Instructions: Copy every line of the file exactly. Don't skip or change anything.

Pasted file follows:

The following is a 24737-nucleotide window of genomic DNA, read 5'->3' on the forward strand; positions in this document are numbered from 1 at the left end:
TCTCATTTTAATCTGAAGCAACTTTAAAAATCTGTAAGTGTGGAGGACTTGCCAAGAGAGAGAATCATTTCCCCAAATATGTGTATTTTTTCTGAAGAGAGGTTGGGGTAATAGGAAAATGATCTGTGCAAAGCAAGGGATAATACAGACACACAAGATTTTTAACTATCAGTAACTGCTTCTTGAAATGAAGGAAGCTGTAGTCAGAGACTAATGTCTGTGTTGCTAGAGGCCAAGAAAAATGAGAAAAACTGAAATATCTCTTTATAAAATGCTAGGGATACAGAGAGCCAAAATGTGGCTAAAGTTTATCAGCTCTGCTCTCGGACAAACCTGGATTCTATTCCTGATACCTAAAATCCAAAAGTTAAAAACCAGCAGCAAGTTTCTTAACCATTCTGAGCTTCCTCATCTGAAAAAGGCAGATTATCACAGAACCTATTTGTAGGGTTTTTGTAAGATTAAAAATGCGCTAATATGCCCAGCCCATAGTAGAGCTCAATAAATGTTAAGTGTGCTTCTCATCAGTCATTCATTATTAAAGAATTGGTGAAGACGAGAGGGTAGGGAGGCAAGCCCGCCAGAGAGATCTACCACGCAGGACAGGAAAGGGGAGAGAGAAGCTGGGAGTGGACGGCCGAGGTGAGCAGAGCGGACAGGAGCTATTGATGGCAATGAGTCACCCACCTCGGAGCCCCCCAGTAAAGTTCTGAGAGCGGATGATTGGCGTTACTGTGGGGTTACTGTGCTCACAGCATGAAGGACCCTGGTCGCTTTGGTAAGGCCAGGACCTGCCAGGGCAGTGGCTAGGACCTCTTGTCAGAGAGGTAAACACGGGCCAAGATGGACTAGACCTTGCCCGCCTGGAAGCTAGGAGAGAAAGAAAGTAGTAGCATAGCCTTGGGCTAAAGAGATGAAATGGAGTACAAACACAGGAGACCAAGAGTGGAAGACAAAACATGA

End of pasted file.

The following is a 24737-nucleotide window of genomic DNA, read 5'->3' on the forward strand; positions in this document are numbered from 1 at the left end:
TCTCATTTTAATCTGAAGCAACTTTAAAAATCTGTAAGTGTGGAGGACTTGCCAAGAGAGAGAATCATTTCCCCAAATATGTGTATTTTTTCTGAAGAGAGGTTGGGGTAATAGGAAAATGATCTGTGCAAAGCAAGGGATAATACAGACACACAAGATTTTTAACTATCAGTAACTGCTTCTTGAAATGAAGGAAGCTGTAGTCAGAGACTAATGTCTGTGTTGCTAGAGGCCAAGAAAAATGAGAAAAACTGAAATATCTCTTTATAAAATGCTAGGGATACAGAGAGCCAAAATGTGGCTAAAGTTTATCAGCTCTGCTCTCGGACAAACCTGGATTCTATTCCTGATACCTAAAATCCAAAAGTTAAAAACCAGCAGCAAGTTTCTTAACCATTCTGAGCTTCCTCATCTGAAAAAGGCAGATTATCACAGAACCTATTTGTAGGGTTTTTGTAAGATTAAAAATGCGCTAATATGCCCAGCCCATAGTAGAGCTCAATAAATGTTAAGTGTGCTTCTCATCAGTCATTCATTATTAAAGAATTGGTGAAGACGAGAGGGTAGGGAGGCAAGCCCGCCAGAGAGATCTACCACGCAGGACAGGAAAGGGGAGAGAGAAGCTGGGAGTGGACGGCCGAGGTGAGCAGAGCGGACAGGAGCTATTGATGGCAATGAGTCACCCACCTCGGAGCCCCCCAGTAAAGTTCTGAGAGCGGATGATTGGCGTTACTGTGGGGTTACTGTGCTCACAGCATGAAGGACCCTGGTCGCTTTGGTAAGGCCAGGACCTGCCAGGGCAGTGGCTAGGACCTCTTGTCAGAGAGGTAAACACGGGCCAAGATGGACTAGACCTTGCCCGCCTGGAAGCTAGGAGAGAAAGAAAGTAGTAGCATAGCCTTGGGCTAAAGAGATGAAATGGAGTACAAACACAGGAGACCAAGAGTGGAAGACAAAACATGA